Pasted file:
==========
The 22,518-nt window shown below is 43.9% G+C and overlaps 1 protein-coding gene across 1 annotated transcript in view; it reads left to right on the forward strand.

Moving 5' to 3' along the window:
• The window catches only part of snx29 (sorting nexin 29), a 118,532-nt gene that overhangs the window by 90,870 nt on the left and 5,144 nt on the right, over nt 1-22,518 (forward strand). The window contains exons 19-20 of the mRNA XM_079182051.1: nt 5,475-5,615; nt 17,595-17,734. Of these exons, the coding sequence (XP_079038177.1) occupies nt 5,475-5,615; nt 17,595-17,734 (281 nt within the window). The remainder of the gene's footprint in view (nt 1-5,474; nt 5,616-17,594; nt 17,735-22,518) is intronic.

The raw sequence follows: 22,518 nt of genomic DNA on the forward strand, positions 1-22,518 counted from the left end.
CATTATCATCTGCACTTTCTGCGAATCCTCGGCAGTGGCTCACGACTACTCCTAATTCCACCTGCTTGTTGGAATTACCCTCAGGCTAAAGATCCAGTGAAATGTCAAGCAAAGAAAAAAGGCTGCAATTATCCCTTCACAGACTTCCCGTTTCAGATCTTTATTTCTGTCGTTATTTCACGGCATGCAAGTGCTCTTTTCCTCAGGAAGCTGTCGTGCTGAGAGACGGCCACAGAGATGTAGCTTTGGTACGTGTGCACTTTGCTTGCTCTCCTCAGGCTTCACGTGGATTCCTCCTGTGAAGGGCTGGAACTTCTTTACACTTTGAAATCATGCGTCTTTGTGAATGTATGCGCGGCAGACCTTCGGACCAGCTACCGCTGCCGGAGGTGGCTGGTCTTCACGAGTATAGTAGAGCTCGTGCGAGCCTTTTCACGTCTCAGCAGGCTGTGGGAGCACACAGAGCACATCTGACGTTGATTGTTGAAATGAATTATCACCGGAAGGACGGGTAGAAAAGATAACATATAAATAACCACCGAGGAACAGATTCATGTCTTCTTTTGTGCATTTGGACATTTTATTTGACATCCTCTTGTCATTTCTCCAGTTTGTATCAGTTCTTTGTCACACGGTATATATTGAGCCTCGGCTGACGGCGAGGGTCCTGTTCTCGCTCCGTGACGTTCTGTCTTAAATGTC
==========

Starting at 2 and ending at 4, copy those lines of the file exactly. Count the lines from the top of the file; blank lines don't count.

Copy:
Moving 5' to 3' along the window:
• The window catches only part of snx29 (sorting nexin 29), a 118,532-nt gene that overhangs the window by 90,870 nt on the left and 5,144 nt on the right, over nt 1-22,518 (forward strand). The window contains exons 19-20 of the mRNA XM_079182051.1: nt 5,475-5,615; nt 17,595-17,734. Of these exons, the coding sequence (XP_079038177.1) occupies nt 5,475-5,615; nt 17,595-17,734 (281 nt within the window). The remainder of the gene's footprint in view (nt 1-5,474; nt 5,616-17,594; nt 17,735-22,518) is intronic.

The raw sequence follows: 22,518 nt of genomic DNA on the forward strand, positions 1-22,518 counted from the left end.